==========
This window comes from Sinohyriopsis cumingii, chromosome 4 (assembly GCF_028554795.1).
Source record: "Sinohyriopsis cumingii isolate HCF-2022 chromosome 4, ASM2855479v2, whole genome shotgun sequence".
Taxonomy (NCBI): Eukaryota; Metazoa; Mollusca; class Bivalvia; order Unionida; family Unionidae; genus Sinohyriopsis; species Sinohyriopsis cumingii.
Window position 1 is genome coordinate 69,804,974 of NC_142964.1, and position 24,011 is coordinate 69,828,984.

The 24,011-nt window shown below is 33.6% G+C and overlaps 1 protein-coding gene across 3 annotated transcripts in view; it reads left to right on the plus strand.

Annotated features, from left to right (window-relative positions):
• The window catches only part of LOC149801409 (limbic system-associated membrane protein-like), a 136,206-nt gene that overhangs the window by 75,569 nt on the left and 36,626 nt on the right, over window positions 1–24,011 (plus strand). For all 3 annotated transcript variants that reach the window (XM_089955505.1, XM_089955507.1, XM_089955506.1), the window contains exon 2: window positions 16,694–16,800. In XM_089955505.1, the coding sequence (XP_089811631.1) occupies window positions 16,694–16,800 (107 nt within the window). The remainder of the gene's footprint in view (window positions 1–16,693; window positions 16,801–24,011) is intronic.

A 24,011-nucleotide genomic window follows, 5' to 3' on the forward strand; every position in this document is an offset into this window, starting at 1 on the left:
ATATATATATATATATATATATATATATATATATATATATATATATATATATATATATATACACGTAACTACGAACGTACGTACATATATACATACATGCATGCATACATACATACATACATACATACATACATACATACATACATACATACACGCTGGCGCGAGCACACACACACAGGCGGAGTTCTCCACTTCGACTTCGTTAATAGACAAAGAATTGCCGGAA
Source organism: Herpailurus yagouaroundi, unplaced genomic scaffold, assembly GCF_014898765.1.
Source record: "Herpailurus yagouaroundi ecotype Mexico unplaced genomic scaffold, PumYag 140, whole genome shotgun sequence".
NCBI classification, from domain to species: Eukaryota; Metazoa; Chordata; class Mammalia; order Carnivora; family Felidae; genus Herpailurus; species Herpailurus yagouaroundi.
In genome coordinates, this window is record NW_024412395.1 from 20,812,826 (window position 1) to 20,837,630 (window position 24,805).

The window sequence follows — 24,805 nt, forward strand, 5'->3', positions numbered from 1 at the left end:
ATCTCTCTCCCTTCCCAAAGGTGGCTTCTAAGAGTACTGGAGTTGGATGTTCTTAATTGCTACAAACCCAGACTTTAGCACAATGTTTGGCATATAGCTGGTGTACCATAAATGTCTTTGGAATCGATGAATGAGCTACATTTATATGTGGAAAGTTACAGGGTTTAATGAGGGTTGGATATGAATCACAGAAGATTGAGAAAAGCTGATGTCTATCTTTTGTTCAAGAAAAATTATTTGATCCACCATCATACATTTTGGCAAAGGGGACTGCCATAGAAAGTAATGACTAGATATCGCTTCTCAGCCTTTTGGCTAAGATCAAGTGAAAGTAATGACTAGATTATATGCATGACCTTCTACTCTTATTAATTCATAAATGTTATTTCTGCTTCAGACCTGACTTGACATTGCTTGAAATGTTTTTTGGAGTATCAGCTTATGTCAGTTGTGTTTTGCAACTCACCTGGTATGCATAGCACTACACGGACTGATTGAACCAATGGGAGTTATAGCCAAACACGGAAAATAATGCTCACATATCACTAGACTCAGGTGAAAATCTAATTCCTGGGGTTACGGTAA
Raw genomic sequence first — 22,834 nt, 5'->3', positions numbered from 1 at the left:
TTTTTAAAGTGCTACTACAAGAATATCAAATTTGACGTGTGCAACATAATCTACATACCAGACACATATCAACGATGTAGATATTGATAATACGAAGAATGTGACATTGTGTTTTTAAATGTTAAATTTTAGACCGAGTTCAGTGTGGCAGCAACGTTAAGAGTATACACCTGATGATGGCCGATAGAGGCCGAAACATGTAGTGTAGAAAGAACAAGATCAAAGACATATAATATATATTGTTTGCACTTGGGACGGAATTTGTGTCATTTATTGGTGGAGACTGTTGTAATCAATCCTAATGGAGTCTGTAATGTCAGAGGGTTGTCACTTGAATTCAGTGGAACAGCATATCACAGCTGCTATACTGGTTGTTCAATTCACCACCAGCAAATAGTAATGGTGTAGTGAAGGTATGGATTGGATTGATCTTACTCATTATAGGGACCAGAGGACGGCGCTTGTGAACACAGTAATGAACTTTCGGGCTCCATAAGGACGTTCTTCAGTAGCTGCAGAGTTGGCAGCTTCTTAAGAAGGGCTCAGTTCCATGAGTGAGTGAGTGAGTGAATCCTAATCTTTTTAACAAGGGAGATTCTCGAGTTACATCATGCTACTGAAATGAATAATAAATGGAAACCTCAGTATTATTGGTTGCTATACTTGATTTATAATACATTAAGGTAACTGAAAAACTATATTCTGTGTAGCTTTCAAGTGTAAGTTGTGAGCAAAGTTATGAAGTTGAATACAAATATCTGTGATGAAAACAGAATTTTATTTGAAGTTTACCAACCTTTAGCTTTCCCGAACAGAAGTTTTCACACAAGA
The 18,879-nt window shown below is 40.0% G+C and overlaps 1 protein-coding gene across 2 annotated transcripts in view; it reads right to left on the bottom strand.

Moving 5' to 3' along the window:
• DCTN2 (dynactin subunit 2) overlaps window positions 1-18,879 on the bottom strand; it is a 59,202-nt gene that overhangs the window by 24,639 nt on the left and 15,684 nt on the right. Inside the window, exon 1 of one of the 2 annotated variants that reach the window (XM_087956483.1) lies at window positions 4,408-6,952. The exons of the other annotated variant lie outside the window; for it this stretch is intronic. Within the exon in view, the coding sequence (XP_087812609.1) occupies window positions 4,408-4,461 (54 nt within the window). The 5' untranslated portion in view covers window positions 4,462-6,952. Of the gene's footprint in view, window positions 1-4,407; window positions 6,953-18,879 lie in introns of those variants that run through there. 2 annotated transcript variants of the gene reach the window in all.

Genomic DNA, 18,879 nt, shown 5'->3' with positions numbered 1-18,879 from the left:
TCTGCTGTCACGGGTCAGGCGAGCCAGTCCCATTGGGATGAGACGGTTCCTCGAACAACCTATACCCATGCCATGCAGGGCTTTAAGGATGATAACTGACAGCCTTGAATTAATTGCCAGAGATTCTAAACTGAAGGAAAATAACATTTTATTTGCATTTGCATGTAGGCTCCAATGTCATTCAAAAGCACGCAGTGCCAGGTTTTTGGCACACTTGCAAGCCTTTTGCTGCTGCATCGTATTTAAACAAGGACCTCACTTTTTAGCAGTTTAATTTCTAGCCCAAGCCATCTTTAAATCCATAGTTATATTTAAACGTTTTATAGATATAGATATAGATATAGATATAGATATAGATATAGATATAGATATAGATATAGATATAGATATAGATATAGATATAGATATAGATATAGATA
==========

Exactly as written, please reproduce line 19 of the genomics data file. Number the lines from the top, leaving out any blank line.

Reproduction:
Moving 5' to 3' along the window: